According to Moldenhauer some individuals set up camp, while others played games or swam in the lake. Brown began hiking around a rocky area near the water. With one wrong step, he sent several small rocks sliding down the hill. To regain his balance, he leaned up against a large, 100-pound boulder. Before he realized what was happening, the boulder rolled onto his right arm - the sharp, rough edge of the rock slashing through his flesh, shattering his humerus and dislocating his elbow.

"I yelled for help," Brown said. "But I think [my friends] thought I was just playing around."

"We'd just [swam] to the other side and we heard him yelling," Moldenhauer said. "'I broke my arm!' he kept yelling. He was as calm as could be. [Tech Sgt.] Jordan [Hatch] sent me to get the truck; then he tried to reach Brown to help."

Unfortunately, the group had no cell phone reception and the closest route to the truck required her to swim across a small body of water, climb a steep hill and run two miles. Hatch, a former Field Training Detachment weapons instructor here, was the first to reach Brown. (Hatch has since been reassigned to Beale Air Force Base, Calif.)

When Moldenhauer returned with the truck, Hatch instructed her to apply a tourniquet with anything she could find. She ripped the string from her shorts and tied it tightly
around Brown's upper arm. Since he had lost so much blood, the tourniquet slid into his wound. With no time to waste, she had to get him into her truck and on their way.

With Moldenhauer at the wheel and Brown safely in the passenger seat, Moldenhauer sped down the mountain road.

"We came to the first bridge and the man couldn't understand us; but he saw the blood on me and realized the severity of Brown's injury," Moldenhauer said. "He told us to drive down farther."

When the two finally reached the second bridge, a local team of emergency medical technicians quickly arrived to transport Brown to an open location where the hospital's helicopter could land.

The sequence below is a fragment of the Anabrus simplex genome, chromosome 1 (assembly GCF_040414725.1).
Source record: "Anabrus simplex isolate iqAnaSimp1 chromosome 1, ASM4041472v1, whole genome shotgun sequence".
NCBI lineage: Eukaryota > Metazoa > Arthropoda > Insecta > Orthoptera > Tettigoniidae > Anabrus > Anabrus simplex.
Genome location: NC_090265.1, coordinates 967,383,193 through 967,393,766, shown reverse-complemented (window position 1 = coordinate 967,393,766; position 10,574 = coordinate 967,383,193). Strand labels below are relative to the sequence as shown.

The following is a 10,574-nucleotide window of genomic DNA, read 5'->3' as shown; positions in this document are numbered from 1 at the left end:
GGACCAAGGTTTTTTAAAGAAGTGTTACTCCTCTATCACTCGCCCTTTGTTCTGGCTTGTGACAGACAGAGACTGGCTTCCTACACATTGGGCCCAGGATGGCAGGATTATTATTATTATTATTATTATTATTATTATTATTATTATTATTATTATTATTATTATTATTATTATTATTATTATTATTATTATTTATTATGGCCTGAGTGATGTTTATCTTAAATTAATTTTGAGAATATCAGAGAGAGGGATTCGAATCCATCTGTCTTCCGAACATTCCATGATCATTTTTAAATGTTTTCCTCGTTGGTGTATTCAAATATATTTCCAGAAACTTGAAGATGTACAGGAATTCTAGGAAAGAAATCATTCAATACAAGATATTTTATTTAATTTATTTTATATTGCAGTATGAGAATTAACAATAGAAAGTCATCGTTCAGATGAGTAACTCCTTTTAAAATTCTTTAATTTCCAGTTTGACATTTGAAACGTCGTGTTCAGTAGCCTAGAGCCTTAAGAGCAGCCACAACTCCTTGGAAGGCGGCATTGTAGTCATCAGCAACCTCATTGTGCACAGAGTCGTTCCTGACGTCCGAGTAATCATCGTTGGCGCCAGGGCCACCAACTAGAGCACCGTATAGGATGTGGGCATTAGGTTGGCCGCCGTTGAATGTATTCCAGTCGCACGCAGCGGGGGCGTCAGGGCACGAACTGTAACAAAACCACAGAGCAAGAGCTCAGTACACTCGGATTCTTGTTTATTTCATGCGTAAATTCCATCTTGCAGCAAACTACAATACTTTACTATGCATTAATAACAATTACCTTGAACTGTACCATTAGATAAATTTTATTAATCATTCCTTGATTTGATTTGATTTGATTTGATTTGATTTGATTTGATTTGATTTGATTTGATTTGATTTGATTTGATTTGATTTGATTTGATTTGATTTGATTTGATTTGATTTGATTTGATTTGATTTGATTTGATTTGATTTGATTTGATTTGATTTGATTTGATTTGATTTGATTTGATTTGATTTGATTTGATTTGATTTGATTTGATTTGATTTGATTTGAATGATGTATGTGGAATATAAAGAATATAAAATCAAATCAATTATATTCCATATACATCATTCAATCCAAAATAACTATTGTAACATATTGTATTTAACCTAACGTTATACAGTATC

"I don't think it hit Brown until we reached the second dam," Moldenhauer said. "'Please don't let them take my arm!'" he told me.

When Brown arrived at the hospital he was quickly taken in for surgery. Eight pins, an erector set and one steel plate later, Brown woke up in the recovery room. His long journey down the road to recovery began.

Back at the accident scene, when Moldenhauer reached all her friends who were anxiously awaiting her return, everything hit her.

"I just thought, 'What just happened?'" she recalled. "I was in shock from it for a few days."

Days after his surgery, Brown's doctor told him he must find someone to help care for him while he recovered. Fortunately for him, Master Sgt. Brian Sauke, a former 555th Fighter Squadron member, and his wife, Melissa, were eavesdropping outside Brown's door. For 40 days, the two cared for Brown.

Brown's friends and co-workers also stepped in to help with everything from delivering food to taxiing Brown to and from physical therapy appointments.

On Aug. 27, 2012, just three weeks later, Brown had his second surgery. Doctors removed two pins from his ulna, i.e. elbow bone.

"Six months, 10 days later; but who's counting ... I had the remaining six pins taken out of my arm," Brown said.

Brown was only halfway there.

On Sept. 6, 2013, more than a year after the accident, Brown had his fifth and final surgery. Back at Landstuhl Regional Medical Center, doctors removed the remaining fragments of Brown's humerus. They also moved his ulna nerve so Brown could regain feeling and mobility in his middle and pinkie fingers.